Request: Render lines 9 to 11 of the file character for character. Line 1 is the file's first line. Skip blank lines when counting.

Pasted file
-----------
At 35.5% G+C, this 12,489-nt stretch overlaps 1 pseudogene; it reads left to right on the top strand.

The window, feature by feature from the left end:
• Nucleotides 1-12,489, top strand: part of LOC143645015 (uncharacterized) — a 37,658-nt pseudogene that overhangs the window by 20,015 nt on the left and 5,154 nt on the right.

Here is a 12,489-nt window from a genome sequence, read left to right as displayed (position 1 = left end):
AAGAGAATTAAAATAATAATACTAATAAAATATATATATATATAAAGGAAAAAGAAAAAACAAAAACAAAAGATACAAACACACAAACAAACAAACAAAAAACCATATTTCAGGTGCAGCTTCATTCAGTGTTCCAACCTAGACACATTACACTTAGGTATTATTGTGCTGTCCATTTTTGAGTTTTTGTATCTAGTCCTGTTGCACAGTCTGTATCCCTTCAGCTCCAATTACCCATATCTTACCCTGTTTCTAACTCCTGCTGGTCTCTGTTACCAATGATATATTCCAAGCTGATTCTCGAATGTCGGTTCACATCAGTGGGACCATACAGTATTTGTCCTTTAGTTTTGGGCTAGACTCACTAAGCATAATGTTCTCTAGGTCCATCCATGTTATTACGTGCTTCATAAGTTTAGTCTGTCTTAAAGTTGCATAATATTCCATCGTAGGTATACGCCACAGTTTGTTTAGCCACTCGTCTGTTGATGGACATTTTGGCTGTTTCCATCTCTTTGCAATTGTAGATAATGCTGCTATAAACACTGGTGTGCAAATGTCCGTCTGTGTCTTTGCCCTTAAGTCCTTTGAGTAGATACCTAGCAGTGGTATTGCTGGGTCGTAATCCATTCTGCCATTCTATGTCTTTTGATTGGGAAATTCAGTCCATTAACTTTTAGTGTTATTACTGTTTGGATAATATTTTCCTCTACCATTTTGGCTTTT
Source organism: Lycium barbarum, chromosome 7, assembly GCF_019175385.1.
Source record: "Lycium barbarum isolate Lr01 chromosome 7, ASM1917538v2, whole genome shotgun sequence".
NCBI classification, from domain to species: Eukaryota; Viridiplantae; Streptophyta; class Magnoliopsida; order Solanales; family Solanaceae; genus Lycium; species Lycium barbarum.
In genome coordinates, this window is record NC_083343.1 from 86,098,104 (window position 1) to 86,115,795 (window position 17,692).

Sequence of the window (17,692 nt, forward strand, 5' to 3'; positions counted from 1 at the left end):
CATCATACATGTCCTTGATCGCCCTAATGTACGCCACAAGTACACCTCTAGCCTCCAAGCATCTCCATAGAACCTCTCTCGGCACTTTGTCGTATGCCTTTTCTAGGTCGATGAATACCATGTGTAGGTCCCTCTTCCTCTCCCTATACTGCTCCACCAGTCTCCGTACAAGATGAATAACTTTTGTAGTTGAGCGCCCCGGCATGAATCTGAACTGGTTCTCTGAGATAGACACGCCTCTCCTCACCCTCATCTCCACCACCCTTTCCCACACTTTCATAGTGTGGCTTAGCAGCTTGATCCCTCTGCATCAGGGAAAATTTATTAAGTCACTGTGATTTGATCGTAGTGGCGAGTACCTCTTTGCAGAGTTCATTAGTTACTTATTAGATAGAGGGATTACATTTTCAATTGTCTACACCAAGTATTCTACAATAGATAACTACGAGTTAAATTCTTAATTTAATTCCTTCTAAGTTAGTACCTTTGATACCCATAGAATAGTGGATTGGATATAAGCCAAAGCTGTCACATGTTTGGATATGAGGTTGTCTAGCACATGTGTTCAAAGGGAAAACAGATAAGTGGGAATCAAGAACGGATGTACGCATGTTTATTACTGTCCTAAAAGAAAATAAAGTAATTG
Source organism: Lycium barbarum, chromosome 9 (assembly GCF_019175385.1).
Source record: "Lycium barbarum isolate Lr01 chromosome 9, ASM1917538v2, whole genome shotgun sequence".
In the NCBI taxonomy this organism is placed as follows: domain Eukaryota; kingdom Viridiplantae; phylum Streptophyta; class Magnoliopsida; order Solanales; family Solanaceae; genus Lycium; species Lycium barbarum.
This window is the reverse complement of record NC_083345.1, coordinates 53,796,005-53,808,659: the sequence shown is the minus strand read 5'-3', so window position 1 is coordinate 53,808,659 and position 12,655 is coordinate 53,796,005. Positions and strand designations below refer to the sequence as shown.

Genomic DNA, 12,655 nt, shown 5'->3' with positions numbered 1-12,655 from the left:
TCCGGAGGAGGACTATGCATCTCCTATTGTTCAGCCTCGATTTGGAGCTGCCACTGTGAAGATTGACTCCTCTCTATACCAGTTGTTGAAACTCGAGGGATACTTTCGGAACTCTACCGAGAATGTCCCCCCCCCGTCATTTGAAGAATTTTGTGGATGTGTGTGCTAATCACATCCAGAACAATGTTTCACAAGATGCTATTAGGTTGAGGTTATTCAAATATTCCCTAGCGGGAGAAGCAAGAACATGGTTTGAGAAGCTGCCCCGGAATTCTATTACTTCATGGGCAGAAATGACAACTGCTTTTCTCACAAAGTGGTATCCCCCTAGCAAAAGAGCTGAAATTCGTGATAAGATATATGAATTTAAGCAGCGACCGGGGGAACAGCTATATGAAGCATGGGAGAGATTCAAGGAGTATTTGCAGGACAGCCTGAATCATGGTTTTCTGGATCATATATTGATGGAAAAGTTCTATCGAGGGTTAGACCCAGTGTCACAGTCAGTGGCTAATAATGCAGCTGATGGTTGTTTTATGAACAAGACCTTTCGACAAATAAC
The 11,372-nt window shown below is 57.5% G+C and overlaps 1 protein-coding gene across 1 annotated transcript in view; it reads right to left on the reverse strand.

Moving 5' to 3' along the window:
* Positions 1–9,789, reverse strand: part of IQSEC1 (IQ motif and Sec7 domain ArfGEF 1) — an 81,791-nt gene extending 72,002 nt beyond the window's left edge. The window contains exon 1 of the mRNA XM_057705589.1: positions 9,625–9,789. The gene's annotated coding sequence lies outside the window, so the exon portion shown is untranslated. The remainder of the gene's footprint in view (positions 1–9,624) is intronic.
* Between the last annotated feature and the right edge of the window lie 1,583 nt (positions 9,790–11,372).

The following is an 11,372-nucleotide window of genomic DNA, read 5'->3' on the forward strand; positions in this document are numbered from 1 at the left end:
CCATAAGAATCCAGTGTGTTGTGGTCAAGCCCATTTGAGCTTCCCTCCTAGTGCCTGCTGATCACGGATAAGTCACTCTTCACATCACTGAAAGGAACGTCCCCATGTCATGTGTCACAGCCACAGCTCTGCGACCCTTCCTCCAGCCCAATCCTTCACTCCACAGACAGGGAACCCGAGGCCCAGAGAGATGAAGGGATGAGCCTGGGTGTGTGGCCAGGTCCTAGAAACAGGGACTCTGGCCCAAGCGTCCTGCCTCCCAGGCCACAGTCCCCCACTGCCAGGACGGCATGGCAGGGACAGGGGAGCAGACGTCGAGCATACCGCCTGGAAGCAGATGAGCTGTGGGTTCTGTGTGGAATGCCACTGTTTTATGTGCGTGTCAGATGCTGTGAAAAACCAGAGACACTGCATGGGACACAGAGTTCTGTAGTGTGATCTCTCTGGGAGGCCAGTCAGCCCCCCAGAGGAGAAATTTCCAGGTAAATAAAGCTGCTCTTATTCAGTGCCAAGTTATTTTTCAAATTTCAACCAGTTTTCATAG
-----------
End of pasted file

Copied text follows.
In genome coordinates, this window is record NC_083343.1 from 86,098,104 (window position 1) to 86,115,795 (window position 17,692).

Sequence of the window (17,692 nt, forward strand, 5' to 3'; positions counted from 1 at the left end):
CATCATACATGTCCTTGATCGCCCTAATGTACGCCACAAGTACACCTCTAGCCTCCAAGCATCTCCATAGAACCTCTCTCGGCACTTTGTCGTATGCCTTTTCTAGGTCGATGAATACCATGTGTAGGTCCCTCTTCCTCTCCCTATACTGCTCCACCAGTCTCCGTACAAGATGAATAACTTTTGTAGTTGAGCGCCCCGGCATGAATCTGAACTGGTTCTCTGAGATAGACACGCCTCTCCTCACCCTCATCTCCACCACCCTTTCCCACACTTTCATAGTGTGGCTTAGCAGCTTGATCCCTCTGCATCAGGGAAAATTTATTAAGTCACTGTGATTTGATCGTAGTGGCGAGTACCTCTTTGCAGAGTTCATTAGTTACTTATTAGATAGAGGGATTACATTTTCAATTGTCTACACCAAGTATTCTACAATAGATAACTACGAGTTAAATTCTTAATTTAATTCCTTCTAAGTTAGTACCTTTGATACCCATAGAATAGTGGATTGGATATAAGCCAAAGCTGTCACATGTTTGGATATGAGGTTGTCTAGCACATGTGTTCAAAGGGAAAACAGATAAGTGGGAATCAAGAACGGATGTACGCATGTTTATTACTGTCCTAAAAGAAAATAAAGTAATTG